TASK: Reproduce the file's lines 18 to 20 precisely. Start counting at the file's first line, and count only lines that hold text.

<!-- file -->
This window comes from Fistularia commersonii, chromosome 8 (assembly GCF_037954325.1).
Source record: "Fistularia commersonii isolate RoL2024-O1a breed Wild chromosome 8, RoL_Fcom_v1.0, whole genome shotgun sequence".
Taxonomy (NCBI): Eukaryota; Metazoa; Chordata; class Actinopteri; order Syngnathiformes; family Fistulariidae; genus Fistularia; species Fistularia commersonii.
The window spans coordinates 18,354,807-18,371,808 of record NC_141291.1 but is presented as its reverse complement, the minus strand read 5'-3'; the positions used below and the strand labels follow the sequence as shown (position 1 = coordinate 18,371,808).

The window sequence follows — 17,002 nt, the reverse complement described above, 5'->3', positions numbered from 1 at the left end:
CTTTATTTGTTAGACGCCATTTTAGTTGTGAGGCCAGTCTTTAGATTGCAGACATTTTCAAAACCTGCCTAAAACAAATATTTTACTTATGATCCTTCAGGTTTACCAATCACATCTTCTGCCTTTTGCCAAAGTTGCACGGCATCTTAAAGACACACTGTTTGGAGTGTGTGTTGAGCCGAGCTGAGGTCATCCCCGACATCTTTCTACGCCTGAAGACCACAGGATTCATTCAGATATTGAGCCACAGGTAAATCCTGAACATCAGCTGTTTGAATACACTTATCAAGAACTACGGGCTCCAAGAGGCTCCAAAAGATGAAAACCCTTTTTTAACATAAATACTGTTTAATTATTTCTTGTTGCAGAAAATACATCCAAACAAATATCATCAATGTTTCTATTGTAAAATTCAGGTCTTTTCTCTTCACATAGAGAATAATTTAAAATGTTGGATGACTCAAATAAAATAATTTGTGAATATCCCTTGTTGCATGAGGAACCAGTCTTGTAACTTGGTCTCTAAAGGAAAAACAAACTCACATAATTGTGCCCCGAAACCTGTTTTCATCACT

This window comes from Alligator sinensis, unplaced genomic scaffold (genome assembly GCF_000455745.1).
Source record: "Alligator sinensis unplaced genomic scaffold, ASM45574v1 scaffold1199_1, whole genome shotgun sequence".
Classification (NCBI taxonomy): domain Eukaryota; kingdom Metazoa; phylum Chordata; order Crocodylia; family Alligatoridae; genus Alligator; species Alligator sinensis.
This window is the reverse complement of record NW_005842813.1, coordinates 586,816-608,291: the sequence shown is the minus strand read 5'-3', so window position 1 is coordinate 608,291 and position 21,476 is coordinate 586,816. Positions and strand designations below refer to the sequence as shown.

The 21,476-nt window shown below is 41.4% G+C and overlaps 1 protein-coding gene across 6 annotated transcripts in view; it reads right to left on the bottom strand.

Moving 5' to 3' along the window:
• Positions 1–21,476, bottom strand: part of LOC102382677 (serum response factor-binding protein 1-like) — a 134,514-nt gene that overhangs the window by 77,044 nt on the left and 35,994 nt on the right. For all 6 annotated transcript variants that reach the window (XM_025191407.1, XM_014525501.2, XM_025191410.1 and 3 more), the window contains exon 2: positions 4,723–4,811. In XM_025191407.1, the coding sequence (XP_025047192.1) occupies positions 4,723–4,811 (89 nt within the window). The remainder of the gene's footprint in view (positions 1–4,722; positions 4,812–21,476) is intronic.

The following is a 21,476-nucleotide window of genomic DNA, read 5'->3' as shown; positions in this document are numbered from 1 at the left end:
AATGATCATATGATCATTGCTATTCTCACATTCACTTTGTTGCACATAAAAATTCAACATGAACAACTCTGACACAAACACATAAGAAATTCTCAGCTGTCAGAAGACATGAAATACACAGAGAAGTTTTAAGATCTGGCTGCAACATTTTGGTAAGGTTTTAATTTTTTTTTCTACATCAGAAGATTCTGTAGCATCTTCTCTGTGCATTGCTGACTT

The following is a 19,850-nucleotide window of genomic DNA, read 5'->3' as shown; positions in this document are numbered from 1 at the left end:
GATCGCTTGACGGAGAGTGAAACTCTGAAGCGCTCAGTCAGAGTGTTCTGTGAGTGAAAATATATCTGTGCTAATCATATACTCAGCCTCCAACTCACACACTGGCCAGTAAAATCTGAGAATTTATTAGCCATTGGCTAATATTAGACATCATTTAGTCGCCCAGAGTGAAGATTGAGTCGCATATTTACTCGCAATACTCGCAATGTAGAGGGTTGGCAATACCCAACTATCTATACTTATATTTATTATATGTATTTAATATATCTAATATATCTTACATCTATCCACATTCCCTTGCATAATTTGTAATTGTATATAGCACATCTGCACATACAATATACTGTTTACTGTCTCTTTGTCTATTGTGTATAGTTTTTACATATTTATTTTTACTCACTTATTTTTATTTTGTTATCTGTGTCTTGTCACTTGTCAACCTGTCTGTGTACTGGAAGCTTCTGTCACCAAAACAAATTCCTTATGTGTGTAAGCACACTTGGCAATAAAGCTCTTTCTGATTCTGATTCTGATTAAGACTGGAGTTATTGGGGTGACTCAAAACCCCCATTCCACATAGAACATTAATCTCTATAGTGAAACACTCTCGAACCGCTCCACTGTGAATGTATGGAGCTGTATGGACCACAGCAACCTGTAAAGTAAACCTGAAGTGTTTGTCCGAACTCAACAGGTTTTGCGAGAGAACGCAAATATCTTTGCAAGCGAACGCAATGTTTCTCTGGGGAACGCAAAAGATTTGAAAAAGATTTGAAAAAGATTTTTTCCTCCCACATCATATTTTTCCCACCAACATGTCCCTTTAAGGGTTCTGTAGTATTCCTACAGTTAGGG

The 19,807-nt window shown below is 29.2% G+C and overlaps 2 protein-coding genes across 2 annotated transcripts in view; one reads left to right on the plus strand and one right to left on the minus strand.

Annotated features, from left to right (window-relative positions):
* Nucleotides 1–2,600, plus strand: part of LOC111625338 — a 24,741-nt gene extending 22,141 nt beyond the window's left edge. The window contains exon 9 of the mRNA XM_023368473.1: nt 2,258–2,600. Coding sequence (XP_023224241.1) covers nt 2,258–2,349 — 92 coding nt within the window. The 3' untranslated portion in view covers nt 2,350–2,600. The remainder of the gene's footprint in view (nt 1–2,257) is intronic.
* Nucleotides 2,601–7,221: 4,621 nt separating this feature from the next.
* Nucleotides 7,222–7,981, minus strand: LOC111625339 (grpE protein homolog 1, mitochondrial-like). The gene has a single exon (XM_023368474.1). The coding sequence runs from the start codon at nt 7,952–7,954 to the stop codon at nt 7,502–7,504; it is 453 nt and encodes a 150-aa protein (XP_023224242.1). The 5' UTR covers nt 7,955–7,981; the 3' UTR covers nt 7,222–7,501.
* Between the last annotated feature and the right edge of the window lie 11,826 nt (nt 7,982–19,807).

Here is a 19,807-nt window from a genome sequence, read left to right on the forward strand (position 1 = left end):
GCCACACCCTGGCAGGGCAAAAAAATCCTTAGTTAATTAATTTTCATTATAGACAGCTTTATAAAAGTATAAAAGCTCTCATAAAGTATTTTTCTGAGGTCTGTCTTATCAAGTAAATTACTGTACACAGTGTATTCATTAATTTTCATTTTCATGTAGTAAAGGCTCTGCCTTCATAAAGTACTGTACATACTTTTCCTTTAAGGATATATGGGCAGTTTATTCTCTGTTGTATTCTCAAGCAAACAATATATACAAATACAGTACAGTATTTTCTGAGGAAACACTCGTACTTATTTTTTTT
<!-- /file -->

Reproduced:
The 19,807-nt window shown below is 29.2% G+C and overlaps 2 protein-coding genes across 2 annotated transcripts in view; one reads left to right on the plus strand and one right to left on the minus strand.

Annotated features, from left to right (window-relative positions):
* Nucleotides 1–2,600, plus strand: part of LOC111625338 — a 24,741-nt gene extending 22,141 nt beyond the window's left edge. The window contains exon 9 of the mRNA XM_023368473.1: nt 2,258–2,600. Coding sequence (XP_023224241.1) covers nt 2,258–2,349 — 92 coding nt within the window. The 3' untranslated portion in view covers nt 2,350–2,600. The remainder of the gene's footprint in view (nt 1–2,257) is intronic.